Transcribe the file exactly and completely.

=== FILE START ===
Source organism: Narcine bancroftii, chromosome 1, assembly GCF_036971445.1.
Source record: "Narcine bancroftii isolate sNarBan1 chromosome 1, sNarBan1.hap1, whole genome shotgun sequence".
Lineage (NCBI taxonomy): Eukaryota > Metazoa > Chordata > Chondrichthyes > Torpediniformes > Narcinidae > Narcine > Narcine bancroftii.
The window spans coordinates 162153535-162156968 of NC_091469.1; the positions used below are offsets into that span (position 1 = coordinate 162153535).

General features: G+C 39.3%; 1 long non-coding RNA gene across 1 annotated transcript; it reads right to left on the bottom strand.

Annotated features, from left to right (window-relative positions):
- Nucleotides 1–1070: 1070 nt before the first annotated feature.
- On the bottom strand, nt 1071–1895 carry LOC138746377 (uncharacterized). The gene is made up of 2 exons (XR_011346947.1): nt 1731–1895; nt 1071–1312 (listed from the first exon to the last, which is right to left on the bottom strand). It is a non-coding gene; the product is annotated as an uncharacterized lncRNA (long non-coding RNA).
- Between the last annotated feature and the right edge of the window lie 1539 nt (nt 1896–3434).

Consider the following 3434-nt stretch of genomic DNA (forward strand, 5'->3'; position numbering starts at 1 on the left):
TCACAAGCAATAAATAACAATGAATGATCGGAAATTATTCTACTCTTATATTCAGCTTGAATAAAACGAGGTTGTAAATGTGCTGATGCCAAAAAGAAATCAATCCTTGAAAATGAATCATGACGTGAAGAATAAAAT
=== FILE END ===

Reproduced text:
Source organism: Narcine bancroftii, chromosome 1, assembly GCF_036971445.1.
Source record: "Narcine bancroftii isolate sNarBan1 chromosome 1, sNarBan1.hap1, whole genome shotgun sequence".
Lineage (NCBI taxonomy): Eukaryota > Metazoa > Chordata > Chondrichthyes > Torpediniformes > Narcinidae > Narcine > Narcine bancroftii.
The window spans coordinates 162153535-162156968 of NC_091469.1; the positions used below are offsets into that span (position 1 = coordinate 162153535).

General features: G+C 39.3%; 1 long non-coding RNA gene across 1 annotated transcript; it reads right to left on the bottom strand.

Annotated features, from left to right (window-relative positions):
- Nucleotides 1–1070: 1070 nt before the first annotated feature.
- On the bottom strand, nt 1071–1895 carry LOC138746377 (uncharacterized). The gene is made up of 2 exons (XR_011346947.1): nt 1731–1895; nt 1071–1312 (listed from the first exon to the last, which is right to left on the bottom strand). It is a non-coding gene; the product is annotated as an uncharacterized lncRNA (long non-coding RNA).
- Between the last annotated feature and the right edge of the window lie 1539 nt (nt 1896–3434).

Consider the following 3434-nt stretch of genomic DNA (forward strand, 5'->3'; position numbering starts at 1 on the left):
TCACAAGCAATAAATAACAATGAATGATCGGAAATTATTCTACTCTTATATTCAGCTTGAATAAAACGAGGTTGTAAATGTGCTGATGCCAAAAAGAAATCAATCCTTGAAAATGAATCATGACGTGAAGAATAAAAT